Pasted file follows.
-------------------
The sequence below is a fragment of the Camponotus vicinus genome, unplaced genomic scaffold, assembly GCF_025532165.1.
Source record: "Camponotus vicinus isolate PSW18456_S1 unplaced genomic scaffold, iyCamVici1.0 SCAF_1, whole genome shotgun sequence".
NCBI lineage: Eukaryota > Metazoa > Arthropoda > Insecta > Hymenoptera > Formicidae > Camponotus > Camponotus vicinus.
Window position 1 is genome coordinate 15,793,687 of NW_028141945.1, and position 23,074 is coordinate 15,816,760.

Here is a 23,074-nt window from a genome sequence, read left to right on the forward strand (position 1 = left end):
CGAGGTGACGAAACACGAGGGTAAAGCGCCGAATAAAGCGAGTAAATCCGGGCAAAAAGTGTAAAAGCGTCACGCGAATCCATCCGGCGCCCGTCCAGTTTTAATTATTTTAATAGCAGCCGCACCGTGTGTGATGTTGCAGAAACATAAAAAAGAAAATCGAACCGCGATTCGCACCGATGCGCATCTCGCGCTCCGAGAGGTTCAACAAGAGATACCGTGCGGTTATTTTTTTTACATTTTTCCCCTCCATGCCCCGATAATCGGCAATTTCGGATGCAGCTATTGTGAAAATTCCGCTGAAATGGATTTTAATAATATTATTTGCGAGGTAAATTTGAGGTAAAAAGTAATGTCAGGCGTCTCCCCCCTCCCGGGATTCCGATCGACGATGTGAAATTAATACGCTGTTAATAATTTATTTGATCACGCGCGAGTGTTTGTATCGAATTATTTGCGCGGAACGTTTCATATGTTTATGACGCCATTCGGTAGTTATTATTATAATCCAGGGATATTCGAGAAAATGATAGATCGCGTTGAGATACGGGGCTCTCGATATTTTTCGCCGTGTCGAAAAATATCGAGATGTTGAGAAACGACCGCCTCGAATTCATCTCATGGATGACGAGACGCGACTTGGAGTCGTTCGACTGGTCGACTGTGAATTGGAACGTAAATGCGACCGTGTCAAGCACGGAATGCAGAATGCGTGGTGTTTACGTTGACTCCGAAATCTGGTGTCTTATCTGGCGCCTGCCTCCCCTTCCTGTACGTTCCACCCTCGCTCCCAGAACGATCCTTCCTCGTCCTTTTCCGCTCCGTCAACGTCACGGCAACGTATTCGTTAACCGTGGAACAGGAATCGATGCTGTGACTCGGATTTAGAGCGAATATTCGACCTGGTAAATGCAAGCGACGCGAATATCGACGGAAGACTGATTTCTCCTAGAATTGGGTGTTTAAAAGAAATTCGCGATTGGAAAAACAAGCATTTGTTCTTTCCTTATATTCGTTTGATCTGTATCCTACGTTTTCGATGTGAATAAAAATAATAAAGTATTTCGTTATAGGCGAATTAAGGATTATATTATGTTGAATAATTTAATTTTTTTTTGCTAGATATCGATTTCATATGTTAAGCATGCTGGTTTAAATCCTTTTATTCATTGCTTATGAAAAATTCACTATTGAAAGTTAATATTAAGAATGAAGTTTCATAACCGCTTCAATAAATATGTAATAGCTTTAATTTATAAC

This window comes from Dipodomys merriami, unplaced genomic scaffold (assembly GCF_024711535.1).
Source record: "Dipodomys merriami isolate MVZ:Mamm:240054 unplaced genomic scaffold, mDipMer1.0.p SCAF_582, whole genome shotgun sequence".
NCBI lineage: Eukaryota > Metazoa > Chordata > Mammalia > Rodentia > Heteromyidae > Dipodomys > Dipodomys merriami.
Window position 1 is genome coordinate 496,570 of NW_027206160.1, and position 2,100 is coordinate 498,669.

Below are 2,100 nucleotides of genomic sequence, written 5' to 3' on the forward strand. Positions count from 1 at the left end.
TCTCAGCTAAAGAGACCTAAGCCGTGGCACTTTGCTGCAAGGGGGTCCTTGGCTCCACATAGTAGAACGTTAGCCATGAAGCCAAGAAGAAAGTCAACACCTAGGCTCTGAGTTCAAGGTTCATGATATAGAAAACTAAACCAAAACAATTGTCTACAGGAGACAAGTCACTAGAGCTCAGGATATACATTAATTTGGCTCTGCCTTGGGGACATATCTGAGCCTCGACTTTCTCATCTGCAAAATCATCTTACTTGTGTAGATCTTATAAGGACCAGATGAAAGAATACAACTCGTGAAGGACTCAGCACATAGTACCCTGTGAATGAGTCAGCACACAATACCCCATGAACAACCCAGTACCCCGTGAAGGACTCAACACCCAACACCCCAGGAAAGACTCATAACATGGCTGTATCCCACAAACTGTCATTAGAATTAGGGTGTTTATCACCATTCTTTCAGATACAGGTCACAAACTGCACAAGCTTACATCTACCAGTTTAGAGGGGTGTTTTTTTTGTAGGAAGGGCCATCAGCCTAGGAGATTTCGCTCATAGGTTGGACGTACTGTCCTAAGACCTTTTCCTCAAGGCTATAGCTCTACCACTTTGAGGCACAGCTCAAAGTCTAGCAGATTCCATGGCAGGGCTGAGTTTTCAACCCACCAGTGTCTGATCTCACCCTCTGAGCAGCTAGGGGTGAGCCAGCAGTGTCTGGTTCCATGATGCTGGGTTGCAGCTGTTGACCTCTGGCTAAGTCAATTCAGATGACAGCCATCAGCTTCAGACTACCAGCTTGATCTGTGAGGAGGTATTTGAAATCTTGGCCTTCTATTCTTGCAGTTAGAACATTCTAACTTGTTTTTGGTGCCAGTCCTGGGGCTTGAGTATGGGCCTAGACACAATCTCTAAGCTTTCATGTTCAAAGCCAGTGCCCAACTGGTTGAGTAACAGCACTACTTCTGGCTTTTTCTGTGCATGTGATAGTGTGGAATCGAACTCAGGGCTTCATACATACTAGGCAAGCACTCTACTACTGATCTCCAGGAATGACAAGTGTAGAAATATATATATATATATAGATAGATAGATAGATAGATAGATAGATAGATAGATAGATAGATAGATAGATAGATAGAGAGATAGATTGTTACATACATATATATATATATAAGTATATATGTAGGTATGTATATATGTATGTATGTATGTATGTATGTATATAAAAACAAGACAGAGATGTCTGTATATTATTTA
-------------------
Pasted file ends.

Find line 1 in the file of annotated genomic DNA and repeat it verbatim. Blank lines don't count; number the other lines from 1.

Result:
The sequence below is a fragment of the Camponotus vicinus genome, unplaced genomic scaffold, assembly GCF_025532165.1.